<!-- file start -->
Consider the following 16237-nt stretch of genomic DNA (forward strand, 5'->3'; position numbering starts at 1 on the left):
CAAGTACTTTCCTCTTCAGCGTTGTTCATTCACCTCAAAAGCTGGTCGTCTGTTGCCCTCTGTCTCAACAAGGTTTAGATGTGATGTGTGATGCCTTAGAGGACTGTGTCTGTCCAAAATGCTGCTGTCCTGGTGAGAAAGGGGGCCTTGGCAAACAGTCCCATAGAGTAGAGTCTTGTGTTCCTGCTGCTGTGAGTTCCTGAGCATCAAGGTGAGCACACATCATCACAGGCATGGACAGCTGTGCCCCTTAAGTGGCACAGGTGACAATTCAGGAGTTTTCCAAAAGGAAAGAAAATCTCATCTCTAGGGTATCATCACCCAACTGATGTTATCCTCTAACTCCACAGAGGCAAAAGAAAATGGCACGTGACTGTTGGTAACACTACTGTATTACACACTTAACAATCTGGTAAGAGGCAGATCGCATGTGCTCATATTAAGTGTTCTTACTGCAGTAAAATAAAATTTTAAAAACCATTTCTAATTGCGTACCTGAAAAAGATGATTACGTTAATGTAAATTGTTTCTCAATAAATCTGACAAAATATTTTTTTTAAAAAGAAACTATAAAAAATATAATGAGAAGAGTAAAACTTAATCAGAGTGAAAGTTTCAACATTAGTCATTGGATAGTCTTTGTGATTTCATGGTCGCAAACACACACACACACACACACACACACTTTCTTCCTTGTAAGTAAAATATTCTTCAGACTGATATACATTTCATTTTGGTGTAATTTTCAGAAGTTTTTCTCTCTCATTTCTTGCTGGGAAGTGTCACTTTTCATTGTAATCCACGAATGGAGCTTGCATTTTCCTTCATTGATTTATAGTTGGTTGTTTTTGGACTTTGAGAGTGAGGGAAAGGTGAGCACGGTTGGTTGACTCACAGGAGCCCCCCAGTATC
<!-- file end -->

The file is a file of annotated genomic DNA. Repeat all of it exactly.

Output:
Consider the following 16237-nt stretch of genomic DNA (forward strand, 5'->3'; position numbering starts at 1 on the left):
CAAGTACTTTCCTCTTCAGCGTTGTTCATTCACCTCAAAAGCTGGTCGTCTGTTGCCCTCTGTCTCAACAAGGTTTAGATGTGATGTGTGATGCCTTAGAGGACTGTGTCTGTCCAAAATGCTGCTGTCCTGGTGAGAAAGGGGGCCTTGGCAAACAGTCCCATAGAGTAGAGTCTTGTGTTCCTGCTGCTGTGAGTTCCTGAGCATCAAGGTGAGCACACATCATCACAGGCATGGACAGCTGTGCCCCTTAAGTGGCACAGGTGACAATTCAGGAGTTTTCCAAAAGGAAAGAAAATCTCATCTCTAGGGTATCATCACCCAACTGATGTTATCCTCTAACTCCACAGAGGCAAAAGAAAATGGCACGTGACTGTTGGTAACACTACTGTATTACACACTTAACAATCTGGTAAGAGGCAGATCGCATGTGCTCATATTAAGTGTTCTTACTGCAGTAAAATAAAATTTTAAAAACCATTTCTAATTGCGTACCTGAAAAAGATGATTACGTTAATGTAAATTGTTTCTCAATAAATCTGACAAAATATTTTTTTTAAAAAGAAACTATAAAAAATATAATGAGAAGAGTAAAACTTAATCAGAGTGAAAGTTTCAACATTAGTCATTGGATAGTCTTTGTGATTTCATGGTCGCAAACACACACACACACACACACACACACTTTCTTCCTTGTAAGTAAAATATTCTTCAGACTGATATACATTTCATTTTGGTGTAATTTTCAGAAGTTTTTCTCTCTCATTTCTTGCTGGGAAGTGTCACTTTTCATTGTAATCCACGAATGGAGCTTGCATTTTCCTTCATTGATTTATAGTTGGTTGTTTTTGGACTTTGAGAGTGAGGGAAAGGTGAGCACGGTTGGTTGACTCACAGGAGCCCCCCAGTATC